Crews continue to battle Chute-des-Passes wildfire as dozens of forest fires burn across Quebec
With fire bans in place for many parts of the province, officials warn against Saint-Jean-Baptiste fireworks
The Chute-des-Passes forest fire, still burning out of control, has reached the chalet that's been in Steve Ratthé's family for 27 years, and he doesn't know whether the chalet is still standing.
According to Quebec's forest fire prevention agency, SOPFEU, by midday Tuesday, the fire raging north of Lac Saint-Jean in the Saguenay region was burning over about 62,000 hectares — or an area the size of the island of Montreal, plus about half of Laval.
Ratthé has been closely monitoring SOPFEU's fire maps to keep an eye on his chalet, which stood right across the lake from the fire.
"Every five minutes there is a change on the maps," Ratthé told Radio-Canada. "Until we see it, we won't know."
He left the chalet June 14 and doesn't know what he will find once he's allowed to return.
"Everything my dad and I have accumulated in the last 27 years is on site," he said.
The fire risk is listed as extreme for most of southern Quebec.
While there are currently 35 active fires in the province — a jump from Monday — the greatest concern is the Chute-des-Passes fire.
"We cannot stop its progression at the moment," said SOPFEU spokesperson Mélanie Morin. "However, the activity is much diminished as compared to earlier days, because of a bit of rain that came through and higher humidity that was in the area."
SOPFEU had estimated the size of the fire at 72,000 hectares Monday, but Morin said they were able to better map the fire Tuesday, as smoke abated.
Officials do not know how much damage the fire has caused, and considering its size, Morin said it will likely take several weeks to extinguish.
Crews and water bombers from Ontario, Manitoba and Alberta have joined Quebec forest firefighters in northern Quebec.
Other chalet owners keep watch
France Fillion told Radio-Canada she's watched as water bombers dropped onto the lake to refill, right in front of her chalet.
Fillion is about three kilometres from a smaller fire that started yesterday across the lake from her, some 40 kilometres from the Chute-des-Passes fire.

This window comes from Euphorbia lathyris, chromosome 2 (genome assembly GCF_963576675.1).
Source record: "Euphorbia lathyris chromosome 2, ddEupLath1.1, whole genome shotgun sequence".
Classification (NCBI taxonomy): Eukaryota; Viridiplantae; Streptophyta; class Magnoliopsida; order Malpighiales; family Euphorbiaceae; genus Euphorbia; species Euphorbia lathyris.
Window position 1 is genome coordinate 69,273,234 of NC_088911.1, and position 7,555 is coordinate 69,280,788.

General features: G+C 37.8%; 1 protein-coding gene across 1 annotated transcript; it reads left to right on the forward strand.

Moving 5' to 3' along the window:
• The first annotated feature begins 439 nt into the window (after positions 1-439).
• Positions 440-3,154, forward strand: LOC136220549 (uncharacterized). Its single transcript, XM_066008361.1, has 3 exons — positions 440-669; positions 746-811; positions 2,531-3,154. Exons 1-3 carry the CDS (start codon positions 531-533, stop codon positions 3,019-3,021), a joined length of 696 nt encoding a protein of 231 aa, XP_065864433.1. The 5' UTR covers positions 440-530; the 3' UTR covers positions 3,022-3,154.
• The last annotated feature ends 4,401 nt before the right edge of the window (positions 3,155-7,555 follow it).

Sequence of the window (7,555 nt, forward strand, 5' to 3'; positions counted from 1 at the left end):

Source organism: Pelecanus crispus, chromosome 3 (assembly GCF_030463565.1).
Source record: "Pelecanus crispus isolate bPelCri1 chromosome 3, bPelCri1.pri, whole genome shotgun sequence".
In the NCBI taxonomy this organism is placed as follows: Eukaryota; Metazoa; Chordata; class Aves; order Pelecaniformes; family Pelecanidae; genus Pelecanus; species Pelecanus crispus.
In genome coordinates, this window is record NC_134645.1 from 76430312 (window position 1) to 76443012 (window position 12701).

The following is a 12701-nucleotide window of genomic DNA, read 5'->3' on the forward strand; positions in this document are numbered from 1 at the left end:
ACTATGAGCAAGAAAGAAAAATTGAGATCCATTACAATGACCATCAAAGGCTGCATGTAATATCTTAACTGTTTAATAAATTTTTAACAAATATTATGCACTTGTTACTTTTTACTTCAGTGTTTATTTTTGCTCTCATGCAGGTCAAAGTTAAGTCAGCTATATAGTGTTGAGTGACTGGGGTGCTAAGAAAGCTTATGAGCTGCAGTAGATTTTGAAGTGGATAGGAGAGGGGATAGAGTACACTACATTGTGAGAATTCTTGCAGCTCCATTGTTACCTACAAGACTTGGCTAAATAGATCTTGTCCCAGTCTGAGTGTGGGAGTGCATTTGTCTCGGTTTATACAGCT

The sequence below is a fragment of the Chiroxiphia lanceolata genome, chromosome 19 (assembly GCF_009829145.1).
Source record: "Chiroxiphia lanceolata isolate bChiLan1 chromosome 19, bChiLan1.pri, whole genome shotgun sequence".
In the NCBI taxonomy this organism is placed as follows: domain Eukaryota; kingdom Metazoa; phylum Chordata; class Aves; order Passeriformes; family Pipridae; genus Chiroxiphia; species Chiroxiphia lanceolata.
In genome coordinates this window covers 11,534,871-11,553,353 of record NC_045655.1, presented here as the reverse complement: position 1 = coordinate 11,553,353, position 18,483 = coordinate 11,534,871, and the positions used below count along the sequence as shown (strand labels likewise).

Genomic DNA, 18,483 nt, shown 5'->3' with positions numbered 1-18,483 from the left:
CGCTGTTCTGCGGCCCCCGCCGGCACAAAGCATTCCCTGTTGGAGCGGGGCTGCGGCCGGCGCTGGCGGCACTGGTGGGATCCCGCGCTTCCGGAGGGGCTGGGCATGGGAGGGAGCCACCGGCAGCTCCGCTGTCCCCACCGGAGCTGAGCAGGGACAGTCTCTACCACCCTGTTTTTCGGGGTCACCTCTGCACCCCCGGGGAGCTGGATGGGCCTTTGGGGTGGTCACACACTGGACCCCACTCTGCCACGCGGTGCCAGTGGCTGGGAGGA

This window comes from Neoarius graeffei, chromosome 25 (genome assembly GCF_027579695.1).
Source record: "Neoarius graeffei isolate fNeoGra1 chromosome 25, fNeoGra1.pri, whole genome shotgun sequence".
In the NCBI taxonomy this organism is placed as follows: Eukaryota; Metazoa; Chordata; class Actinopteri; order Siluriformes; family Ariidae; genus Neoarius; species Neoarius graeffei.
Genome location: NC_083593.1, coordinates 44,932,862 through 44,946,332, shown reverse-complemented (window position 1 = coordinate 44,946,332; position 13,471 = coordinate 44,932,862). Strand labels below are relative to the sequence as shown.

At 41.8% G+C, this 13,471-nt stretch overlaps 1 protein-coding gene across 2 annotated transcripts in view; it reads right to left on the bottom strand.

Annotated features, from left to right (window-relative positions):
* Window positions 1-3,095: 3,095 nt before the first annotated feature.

She told Radio-Canada she still feels safe from the larger forest fire, but that any change in weather or wind could quickly push the flames in her direction.
Fillion is allowed to stay put for now, but if she leaves, she won't be allowed to return.
"Yes, we're worried, but we don't have a choice, at a certain point we have to get groceries and other supplies," she said.
She, too, worries about the possibility of losing her chalet.
"It would be heartbreaking," she said.
Quebecer builds fireproof chalet
Amidst the flames in Chute-des-Passes is the chalet Frédéric Waltzing and his family built specifically to withstand forest fires.
Photos from cameras on Waltzing's property show an encroaching wall of flames while the chalet stands undisturbed.
Waltzing and his father, both former forest firefighters, built the place with his brother and brothers-in-law.
"The topography, the vegetation, and the general area told us we were very exposed, so we decided to modify a chalet we'd purchased to resist forest fires," Waltzing said.
He added the chalet is also built to protect the nearby forest from any fires that may happen at the chalet itself.
The roof and walls are made of sheet metal. At-risk trees, grass and foliage were removed from the area surrounding the chalet, and any combustible materials and chopped wood is kept further away from the structure.
"We had to sacrifice the esthetic a little bit, but that's the choice we made," Waltzing said.
Waltzing has been monitoring the temperature and collecting other data from the chalet remotely and said he's confident the place will hold. He said he anticipates some damage, but at least they won't be starting from zero.
"There are people for whom it'll be much sadder than for us," he said.
SOPFEU is recommending Quebecers forego fireworks in celebration of Saint-Jean-Baptiste Day due to the fire risks in many parts of the province, and there is a ban on all campfires right across the province.
With files from Radio-Canada and Joshua Grant